Sailing to $61.1 billion

Cupertino, California — May 1, 2018 — Apple today announced financial results for its fiscal 2018 second quarter ended March 31, 2018. The Company posted quarterly revenue of $61.1 billion, an increase of 16 percent from the year-ago quarter, and quarterly earnings per diluted share of $2.73, up 30 percent. International sales accounted for 65 percent of the quarter’s revenue… More here.

The rumours of probable disastrous numbers for the iPhone X proved to be somewhat inaccurate and taken as a whole this is an extremely good quarter for Apple.

Complaints about the pricing, battery performance and a general dislike of the company in some quarters do not hide the fact that the products are very well made, they work as they should, the support is visible and available, and they tend to outlast rival products by a clear distance. Loyalty builds slowly and Apple is reaping the benefits of that.

4 thoughts on “Sailing to $61.1 billion

  1. It’s amazing both how vilified and idealized the company is! Some people take a lot of delight in showing when they mess up. (And there are certainly some ongoing screwups! The current state of Siri comes most to mind… the reputation of keyboards and dust… quite possibly the Homepod but Apple has turned around some other V1.0 stumbles). Other things are clear strengths, and are likely to keep building, like AirPods and maybe the watch.

    The support aspect is huge. Nothing has a footprint like Apple Stores, and the stuff that comes closest in the USA (carrier specific places, I guess? and Microsofts copy of Apple Stores for the PC side) just have too wide a range of products to cover, you don’t feel the same sense of focused expertise.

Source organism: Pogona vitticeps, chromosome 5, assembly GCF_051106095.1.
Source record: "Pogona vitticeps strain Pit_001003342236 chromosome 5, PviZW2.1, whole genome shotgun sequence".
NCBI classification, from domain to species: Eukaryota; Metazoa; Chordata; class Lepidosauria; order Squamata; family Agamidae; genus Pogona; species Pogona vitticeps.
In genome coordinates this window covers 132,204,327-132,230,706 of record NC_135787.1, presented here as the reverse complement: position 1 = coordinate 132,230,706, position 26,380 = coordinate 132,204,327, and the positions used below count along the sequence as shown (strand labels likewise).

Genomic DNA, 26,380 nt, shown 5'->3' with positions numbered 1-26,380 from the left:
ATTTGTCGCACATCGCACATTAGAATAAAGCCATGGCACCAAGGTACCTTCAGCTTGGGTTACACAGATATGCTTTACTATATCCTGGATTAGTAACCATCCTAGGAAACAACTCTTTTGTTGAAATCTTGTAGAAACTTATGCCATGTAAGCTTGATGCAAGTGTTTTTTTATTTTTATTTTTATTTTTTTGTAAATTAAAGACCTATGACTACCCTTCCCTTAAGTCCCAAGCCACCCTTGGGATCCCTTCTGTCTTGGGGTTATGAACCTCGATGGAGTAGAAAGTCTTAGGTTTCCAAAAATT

I had early lock-in with Apple because of music – really it started with my first iPod nano, and while there were paths to transfer, it always seemed a bit fraught, especially with “smart playlists”. From that angle, Spotify has a chance of being an equalizer, no wonder Apple is so keen on Apple Music getting a foothold. Services becoming more important is challenging for a company that A. relies a bit on friendly lock-in and B. doesn’t do services all that well

    8 years ago or so, when Android devices were popping up, offering to pick up some of the scrap Apple was leaving behind (earlier speech to text, or graymarket emulators) I kinda decided I’m gonna stick with Apple – like the old Palm, the transfer from one device to another was likely to be painless (especially relative to Android before it shook itself out to just 2 or 3 legit options) and I was likely to be able to get something at the best or very dang near in terms of software and hardware.

    I think that strategy has paid off.

    (Also Apple is one of the few stocks I outright own, and my lazy patience has paid off there as well)

  2. Apple usually does a wonderful job of not giving their customers a reason to look elsewhere. Plus they make it relatively easy to stay when you consider hardware and software upgrades.

  3. Ironically, a friend of mine switched to android (S9) yesterday after a lifetime of apple.
    She wanted a “full phone screen”, but couldn’t justify the cost of the X, i think the monthly amount was double the S9.

    Have to say though, it’s a shame they can’t invest a little more of that revenue in their software QA. IOS11 has been simply terrible for me compared to previous.

    Regret to follow perhaps 😛

    • Well, not all that ironic, in the sense of lots of people making good phone hardware.

      I sort of admire the mental flexibility in being able to switch. For me the software UI is much more critical than “full phone screen” (heh, ironically, perhaps X and its new gestures makes it easier for people to consider jumping ship anyway…)

      Haven’t noticed ios11 being worse than previous releases.

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